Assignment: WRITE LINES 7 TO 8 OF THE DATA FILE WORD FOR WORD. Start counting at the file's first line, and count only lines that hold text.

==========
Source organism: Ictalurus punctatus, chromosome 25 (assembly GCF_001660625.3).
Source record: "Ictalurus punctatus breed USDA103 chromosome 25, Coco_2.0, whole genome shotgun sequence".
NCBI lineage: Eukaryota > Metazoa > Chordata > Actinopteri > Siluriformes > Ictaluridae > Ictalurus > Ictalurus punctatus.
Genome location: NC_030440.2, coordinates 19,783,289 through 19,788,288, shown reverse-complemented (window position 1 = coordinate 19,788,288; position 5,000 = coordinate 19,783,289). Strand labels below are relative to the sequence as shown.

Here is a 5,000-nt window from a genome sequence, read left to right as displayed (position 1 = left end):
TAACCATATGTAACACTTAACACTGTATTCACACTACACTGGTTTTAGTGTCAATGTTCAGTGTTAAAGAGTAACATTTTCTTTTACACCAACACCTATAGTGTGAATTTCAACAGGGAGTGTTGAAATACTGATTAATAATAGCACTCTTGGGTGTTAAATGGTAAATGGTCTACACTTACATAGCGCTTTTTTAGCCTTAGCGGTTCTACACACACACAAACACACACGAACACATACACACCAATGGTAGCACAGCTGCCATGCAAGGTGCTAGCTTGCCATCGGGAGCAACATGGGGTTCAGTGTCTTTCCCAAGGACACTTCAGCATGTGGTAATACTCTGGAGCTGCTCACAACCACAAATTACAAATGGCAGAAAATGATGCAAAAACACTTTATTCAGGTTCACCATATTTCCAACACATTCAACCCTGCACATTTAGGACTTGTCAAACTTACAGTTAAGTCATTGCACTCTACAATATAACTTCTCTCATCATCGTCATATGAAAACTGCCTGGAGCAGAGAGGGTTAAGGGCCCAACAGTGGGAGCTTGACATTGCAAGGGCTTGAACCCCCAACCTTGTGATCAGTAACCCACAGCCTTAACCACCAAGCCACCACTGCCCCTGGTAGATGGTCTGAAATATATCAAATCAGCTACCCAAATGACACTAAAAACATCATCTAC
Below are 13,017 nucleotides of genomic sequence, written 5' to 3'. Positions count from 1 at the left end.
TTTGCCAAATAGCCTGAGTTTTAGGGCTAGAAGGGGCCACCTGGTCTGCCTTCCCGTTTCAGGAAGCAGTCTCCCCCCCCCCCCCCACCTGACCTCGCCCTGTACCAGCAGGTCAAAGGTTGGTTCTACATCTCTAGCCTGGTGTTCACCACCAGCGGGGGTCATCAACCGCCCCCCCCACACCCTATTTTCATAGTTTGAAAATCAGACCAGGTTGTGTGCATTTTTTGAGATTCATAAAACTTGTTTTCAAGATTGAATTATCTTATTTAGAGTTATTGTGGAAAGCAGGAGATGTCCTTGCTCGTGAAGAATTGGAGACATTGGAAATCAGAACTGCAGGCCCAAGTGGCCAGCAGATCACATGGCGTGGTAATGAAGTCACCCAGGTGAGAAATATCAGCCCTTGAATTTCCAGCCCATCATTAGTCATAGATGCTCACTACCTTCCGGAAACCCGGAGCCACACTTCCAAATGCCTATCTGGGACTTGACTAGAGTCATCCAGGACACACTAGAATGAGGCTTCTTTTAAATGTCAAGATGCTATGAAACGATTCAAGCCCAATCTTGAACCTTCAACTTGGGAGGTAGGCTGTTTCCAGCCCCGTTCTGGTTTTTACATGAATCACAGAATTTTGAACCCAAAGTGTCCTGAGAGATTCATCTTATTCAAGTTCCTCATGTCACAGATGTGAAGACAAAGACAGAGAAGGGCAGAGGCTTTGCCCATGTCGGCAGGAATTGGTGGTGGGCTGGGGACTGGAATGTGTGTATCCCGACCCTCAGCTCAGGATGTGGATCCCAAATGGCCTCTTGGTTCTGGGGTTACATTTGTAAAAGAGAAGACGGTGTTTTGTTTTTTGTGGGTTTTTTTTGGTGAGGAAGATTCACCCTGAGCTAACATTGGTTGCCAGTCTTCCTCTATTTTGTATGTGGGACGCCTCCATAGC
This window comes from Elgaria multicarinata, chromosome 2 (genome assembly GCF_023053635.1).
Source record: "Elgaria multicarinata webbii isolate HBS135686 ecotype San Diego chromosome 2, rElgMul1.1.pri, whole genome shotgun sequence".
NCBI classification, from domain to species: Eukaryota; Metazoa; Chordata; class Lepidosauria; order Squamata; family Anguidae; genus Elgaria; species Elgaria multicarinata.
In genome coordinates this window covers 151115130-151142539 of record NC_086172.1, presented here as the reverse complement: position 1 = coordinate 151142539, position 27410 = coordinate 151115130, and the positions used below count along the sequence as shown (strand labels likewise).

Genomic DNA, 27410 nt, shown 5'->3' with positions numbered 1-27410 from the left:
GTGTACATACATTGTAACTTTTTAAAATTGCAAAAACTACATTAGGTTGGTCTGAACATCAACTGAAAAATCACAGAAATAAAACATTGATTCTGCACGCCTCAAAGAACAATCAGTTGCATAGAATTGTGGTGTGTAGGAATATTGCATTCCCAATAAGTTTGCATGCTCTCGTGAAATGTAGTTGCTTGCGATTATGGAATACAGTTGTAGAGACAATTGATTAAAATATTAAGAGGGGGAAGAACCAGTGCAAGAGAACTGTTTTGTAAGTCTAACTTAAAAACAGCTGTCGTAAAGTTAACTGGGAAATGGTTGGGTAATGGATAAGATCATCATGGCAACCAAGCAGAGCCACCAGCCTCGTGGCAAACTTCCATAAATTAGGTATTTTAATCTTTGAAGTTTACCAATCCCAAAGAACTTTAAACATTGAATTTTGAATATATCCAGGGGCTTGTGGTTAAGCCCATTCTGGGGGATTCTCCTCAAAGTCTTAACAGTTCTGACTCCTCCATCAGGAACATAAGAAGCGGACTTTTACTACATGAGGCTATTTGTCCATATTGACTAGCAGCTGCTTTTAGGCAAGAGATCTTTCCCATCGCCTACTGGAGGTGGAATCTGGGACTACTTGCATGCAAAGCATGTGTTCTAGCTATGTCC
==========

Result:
Below are 13,017 nucleotides of genomic sequence, written 5' to 3'. Positions count from 1 at the left end.
TTTGCCAAATAGCCTGAGTTTTAGGGCTAGAAGGGGCCACCTGGTCTGCCTTCCCGTTTCAGGAAGCAGTCTCCCCCCCCCCCCCCACCTGACCTCGCCCTGTACCAGCAGGTCAAAGGTTGGTTCTACATCTCTAGCCTGGTGTTCACCACCAGCGGGGGTCATCAACCGCCCCCCCCACACCCTATTTTCATAGTTTGAAAATCAGACCAGGTTGTGTGCATTTTTTGAGATTCATAAAACTTGTTTTCAAGATTGAATTATCTTATTTAGAGTTATTGTGGAAAGCAGGAGATGTCCTTGCTCGTGAAGAATTGGAGACATTGGAAATCAGAACTGCAGGCCCAAGTGGCCAGCAGATCACATGGCGTGGTAATGAAGTCACCCAGGTGAGAAATATCAGCCCTTGAATTTCCAGCCCATCATTAGTCATAGATGCTCACTACCTTCCGGAAACCCGGAGCCACACTTCCAAATGCCTATCTGGGACTTGACTAGAGTCATCCAGGACACACTAGAATGAGGCTTCTTTTAAATGTCAAGATGCTATGAAACGATTCAAGCCCAATCTTGAACCTTCAACTTGGGAGGTAGGCTGTTTCCAGCCCCGTTCTGGTTTTTACATGAATCACAGAATTTTGAACCCAAAGTGTCCTGAGAGATTCATCTTATTCAAGTTCCTCATGTCACAGATGTGAAGACAAAGACAGAGAAGGGCAGAGGCTTTGCCCATGTCGGCAGGAATTGGTGGTGGGCTGGGGACTGGAATGTGTGTATCCCGACCCTCAGCTCAGGATGTGGATCCCAAATGGCCTCTTGGTTCTGGGGTTACATTTGTAAAAGAGAAGACGGTGTTTTGTTTTTTGTGGGTTTTTTTTGGTGAGGAAGATTCACCCTGAGCTAACATTGGTTGCCAGTCTTCCTCTATTTTGTATGTGGGACGCCTCCATAGC